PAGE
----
EIA panel: Nuke financial woes are a 'market failure'
- The trend of retirements and financial woes of the United States nuclear fleet is a result of market failure and the weakness of the merchant generator business model, according to panelists at the U.S. Energy Information Administration's annual conference.
- Panelists from the nuclear industry and analysis firms pointed to full compensation for the benefits of nuclear and potential policy intervention similar to subsidies in New York and Illinois as possible avenues for keeping those plants afloat.
- The panelists did acknowledge the likelihood of new nuclear buildout is unlikely, with the exception of small modular nuclear reactors.
By now, nuclear generation's struggle is a familiar story in the power sector.
Much of what was said at the EIA's nuclear panel has been said many times over: Cheap gas prices, subsidized renewables and high operating costs have made nuclear uncompetitive in wholesale power markets. Those factors are also impacting the larger merchant generation model, putting pressure on all types of independent generation.
"I’m blaming the market to some extent for nuclear’s problems, and the merchant model," said Edward Kee, owner of Nuclear Economics Consulting Group (NECG) and panelist.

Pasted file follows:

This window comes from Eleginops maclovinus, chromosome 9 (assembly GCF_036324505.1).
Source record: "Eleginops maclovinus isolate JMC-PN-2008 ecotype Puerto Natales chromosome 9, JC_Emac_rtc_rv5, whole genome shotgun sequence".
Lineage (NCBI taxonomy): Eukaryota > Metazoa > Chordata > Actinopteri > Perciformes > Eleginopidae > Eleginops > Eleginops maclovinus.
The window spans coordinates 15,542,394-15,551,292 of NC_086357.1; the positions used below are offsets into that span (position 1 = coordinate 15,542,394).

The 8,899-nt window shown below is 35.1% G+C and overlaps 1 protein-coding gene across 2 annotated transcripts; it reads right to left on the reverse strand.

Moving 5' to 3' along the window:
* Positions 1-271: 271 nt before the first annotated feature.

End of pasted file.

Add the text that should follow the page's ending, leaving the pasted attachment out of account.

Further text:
U.S. wholesale power markets right now favor the lowest-cost resource, and don't take into account many public benefits of certain resources, such as zero-carbon generation. But panelists said the trend toward a deep decarbonization in some states and efforts to hedge against volatile natural gas prices could provide a good excuse for utilities to argue for the nuclear plants' survival.
Some of the problems stem from the fact that "short-term market prices would send signals to build new capacity," Kee said. "That hasn't worked out so well,"
"The markets only look at the short-term bits," he said. "They may result in short-term prices that may be higher than the long term costs."
Other panelists spoke in favor of a sort of carbon price and zero emission credits similar to ones in place in New York and Illinois. Those ZEC credits, however, have met hefty backlash from generators who fear depressed power prices.
The Department of Energy is also reviewing the grid to ascertain if subsidized generation, i.e. renewables, are pushing coal and nuclear plants offline. The study is due in July.
It's doubtful if nuclear plants can stay online without the help of some kind of government intervention, the panelists suggested. Carbon pricing and state-driven energy policies are key to their survival.
"I don't think we're going to see a national energy policy in the next 10 years," said Exelon's Vice President of Northeastern operations, Chris Mudrick. "So we're going to have to depend on states and how much they value our resources."
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